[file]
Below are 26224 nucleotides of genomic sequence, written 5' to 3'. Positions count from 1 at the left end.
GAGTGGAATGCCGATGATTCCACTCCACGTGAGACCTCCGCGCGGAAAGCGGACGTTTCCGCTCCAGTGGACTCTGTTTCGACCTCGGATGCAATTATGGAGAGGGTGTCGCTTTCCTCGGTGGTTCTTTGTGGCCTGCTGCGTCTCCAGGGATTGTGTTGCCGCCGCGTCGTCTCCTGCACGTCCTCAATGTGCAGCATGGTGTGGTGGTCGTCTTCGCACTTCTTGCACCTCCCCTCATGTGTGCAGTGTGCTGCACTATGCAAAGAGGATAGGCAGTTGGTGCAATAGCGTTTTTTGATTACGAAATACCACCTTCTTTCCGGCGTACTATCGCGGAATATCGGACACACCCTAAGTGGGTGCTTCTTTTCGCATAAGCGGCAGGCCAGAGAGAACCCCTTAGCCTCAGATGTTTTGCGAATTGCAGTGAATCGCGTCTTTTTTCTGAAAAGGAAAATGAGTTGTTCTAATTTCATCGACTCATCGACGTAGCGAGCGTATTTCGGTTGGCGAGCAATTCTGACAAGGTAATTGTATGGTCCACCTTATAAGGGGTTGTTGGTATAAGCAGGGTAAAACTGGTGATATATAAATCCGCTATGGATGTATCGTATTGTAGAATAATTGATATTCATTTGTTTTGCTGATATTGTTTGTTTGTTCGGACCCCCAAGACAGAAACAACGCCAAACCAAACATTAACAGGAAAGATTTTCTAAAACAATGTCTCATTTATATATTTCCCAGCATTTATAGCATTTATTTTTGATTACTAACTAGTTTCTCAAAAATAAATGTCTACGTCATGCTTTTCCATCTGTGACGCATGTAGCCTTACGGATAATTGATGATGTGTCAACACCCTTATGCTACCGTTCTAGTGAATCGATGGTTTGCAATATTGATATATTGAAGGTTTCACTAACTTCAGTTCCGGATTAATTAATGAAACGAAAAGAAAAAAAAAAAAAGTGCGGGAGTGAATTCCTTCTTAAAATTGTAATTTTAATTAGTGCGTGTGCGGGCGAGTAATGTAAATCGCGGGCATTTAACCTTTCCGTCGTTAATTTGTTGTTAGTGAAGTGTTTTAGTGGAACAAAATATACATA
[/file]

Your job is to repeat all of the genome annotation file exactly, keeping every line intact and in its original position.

Below are 26224 nucleotides of genomic sequence, written 5' to 3'. Positions count from 1 at the left end.
GAGTGGAATGCCGATGATTCCACTCCACGTGAGACCTCCGCGCGGAAAGCGGACGTTTCCGCTCCAGTGGACTCTGTTTCGACCTCGGATGCAATTATGGAGAGGGTGTCGCTTTCCTCGGTGGTTCTTTGTGGCCTGCTGCGTCTCCAGGGATTGTGTTGCCGCCGCGTCGTCTCCTGCACGTCCTCAATGTGCAGCATGGTGTGGTGGTCGTCTTCGCACTTCTTGCACCTCCCCTCATGTGTGCAGTGTGCTGCACTATGCAAAGAGGATAGGCAGTTGGTGCAATAGCGTTTTTTGATTACGAAATACCACCTTCTTTCCGGCGTACTATCGCGGAATATCGGACACACCCTAAGTGGGTGCTTCTTTTCGCATAAGCGGCAGGCCAGAGAGAACCCCTTAGCCTCAGATGTTTTGCGAATTGCAGTGAATCGCGTCTTTTTTCTGAAAAGGAAAATGAGTTGTTCTAATTTCATCGACTCATCGACGTAGCGAGCGTATTTCGGTTGGCGAGCAATTCTGACAAGGTAATTGTATGGTCCACCTTATAAGGGGTTGTTGGTATAAGCAGGGTAAAACTGGTGATATATAAATCCGCTATGGATGTATCGTATTGTAGAATAATTGATATTCATTTGTTTTGCTGATATTGTTTGTTTGTTCGGACCCCCAAGACAGAAACAACGCCAAACCAAACATTAACAGGAAAGATTTTCTAAAACAATGTCTCATTTATATATTTCCCAGCATTTATAGCATTTATTTTTGATTACTAACTAGTTTCTCAAAAATAAATGTCTACGTCATGCTTTTCCATCTGTGACGCATGTAGCCTTACGGATAATTGATGATGTGTCAACACCCTTATGCTACCGTTCTAGTGAATCGATGGTTTGCAATATTGATATATTGAAGGTTTCACTAACTTCAGTTCCGGATTAATTAATGAAACGAAAAGAAAAAAAAAAAAAGTGCGGGAGTGAATTCCTTCTTAAAATTGTAATTTTAATTAGTGCGTGTGCGGGCGAGTAATGTAAATCGCGGGCATTTAACCTTTCCGTCGTTAATTTGTTGTTAGTGAAGTGTTTTAGTGGAACAAAATATACATA